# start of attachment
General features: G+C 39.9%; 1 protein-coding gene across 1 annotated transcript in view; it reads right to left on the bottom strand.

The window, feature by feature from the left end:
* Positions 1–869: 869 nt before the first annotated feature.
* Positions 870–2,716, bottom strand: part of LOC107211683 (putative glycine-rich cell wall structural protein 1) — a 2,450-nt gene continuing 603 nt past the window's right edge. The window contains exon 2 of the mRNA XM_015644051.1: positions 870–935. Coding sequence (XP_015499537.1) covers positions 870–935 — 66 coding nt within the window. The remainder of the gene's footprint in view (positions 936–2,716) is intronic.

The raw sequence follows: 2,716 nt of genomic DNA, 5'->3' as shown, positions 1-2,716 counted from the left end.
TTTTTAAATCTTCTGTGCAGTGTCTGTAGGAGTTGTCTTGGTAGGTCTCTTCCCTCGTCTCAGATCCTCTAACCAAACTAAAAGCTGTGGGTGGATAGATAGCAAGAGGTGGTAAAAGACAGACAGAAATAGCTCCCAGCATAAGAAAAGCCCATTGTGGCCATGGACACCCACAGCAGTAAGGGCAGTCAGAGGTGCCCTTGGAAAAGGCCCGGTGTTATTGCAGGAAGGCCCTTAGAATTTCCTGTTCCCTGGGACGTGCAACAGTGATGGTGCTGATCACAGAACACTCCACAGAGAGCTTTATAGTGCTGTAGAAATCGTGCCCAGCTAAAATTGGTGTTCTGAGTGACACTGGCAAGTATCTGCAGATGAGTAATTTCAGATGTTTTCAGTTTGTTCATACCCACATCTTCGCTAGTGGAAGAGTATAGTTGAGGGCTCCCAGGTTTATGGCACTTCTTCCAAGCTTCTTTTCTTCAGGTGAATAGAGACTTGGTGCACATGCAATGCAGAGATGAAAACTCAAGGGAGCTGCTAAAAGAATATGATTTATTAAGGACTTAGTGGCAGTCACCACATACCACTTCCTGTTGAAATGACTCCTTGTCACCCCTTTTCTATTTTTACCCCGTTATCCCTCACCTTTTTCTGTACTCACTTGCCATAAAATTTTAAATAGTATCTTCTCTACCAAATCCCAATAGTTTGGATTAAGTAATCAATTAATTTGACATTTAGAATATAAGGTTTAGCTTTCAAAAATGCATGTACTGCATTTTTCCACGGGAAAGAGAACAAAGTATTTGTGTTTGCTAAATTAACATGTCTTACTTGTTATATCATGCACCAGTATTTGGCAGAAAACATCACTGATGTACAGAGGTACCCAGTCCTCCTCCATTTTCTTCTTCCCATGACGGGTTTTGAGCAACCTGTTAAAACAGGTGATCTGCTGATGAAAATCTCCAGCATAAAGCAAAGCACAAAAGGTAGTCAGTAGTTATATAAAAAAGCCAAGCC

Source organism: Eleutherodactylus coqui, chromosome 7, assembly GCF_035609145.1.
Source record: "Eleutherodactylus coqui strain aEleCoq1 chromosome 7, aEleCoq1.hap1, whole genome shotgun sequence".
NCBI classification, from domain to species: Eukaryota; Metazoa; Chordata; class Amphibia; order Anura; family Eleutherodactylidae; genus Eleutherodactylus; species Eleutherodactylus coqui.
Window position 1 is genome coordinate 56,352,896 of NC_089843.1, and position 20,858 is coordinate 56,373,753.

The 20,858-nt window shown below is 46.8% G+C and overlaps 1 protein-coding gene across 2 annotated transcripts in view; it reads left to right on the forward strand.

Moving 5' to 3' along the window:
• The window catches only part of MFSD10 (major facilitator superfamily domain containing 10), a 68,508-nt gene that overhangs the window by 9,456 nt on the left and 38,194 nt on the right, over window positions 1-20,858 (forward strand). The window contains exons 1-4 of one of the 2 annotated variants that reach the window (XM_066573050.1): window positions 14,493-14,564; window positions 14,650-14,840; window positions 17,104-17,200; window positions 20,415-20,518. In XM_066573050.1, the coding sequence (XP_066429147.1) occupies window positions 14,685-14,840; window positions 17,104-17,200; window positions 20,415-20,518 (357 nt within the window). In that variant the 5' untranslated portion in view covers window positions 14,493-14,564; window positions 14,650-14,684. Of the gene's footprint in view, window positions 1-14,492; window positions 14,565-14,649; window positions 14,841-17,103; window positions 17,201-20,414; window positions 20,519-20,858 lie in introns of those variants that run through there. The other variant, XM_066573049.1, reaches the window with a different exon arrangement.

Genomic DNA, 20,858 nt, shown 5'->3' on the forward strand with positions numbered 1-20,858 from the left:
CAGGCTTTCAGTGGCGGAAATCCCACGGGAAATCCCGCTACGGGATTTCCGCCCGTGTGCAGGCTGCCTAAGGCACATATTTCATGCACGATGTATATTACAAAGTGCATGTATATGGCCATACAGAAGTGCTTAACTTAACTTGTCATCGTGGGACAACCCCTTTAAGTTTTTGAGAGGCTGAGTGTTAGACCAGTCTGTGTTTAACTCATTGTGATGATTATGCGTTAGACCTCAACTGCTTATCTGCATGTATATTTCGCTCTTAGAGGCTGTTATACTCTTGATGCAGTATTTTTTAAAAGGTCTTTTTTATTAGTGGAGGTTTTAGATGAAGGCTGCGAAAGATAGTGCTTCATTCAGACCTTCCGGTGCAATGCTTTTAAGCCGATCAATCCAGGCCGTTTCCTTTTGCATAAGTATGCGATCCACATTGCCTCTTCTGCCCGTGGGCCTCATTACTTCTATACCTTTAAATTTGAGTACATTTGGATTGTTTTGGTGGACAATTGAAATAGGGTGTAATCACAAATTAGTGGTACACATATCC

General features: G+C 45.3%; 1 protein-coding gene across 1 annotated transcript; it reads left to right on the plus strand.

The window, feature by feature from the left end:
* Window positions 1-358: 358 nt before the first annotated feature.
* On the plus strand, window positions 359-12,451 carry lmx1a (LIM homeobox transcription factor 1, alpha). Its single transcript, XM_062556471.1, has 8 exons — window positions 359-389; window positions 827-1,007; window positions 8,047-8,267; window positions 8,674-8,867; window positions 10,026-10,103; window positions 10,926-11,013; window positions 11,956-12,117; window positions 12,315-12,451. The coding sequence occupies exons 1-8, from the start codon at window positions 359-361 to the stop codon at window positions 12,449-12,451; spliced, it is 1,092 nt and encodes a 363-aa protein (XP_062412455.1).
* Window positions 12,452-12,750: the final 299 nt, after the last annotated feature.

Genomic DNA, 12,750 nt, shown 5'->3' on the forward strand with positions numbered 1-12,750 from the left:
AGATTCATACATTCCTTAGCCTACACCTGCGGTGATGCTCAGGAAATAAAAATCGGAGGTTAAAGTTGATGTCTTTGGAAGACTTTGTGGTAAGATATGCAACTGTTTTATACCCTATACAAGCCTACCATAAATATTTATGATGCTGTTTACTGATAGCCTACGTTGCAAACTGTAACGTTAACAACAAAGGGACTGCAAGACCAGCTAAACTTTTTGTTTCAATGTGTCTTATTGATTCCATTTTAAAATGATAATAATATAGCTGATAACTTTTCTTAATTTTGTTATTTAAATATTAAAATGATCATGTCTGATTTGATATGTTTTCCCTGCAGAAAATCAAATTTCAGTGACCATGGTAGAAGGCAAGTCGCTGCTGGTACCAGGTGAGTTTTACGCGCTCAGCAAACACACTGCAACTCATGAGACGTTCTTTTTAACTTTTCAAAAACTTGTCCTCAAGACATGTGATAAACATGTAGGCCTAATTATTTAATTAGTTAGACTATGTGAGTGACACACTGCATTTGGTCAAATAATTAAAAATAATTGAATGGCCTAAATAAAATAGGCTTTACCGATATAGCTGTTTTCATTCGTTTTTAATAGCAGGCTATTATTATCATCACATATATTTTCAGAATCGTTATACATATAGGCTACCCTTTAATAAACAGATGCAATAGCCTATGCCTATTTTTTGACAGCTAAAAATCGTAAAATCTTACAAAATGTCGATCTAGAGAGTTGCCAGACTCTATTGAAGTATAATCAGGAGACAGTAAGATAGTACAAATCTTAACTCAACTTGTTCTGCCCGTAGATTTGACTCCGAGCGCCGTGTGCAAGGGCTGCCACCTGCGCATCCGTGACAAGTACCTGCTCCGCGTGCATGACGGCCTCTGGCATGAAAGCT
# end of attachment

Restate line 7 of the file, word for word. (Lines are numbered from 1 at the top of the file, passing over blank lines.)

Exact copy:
Source organism: Eleutherodactylus coqui, chromosome 7, assembly GCF_035609145.1.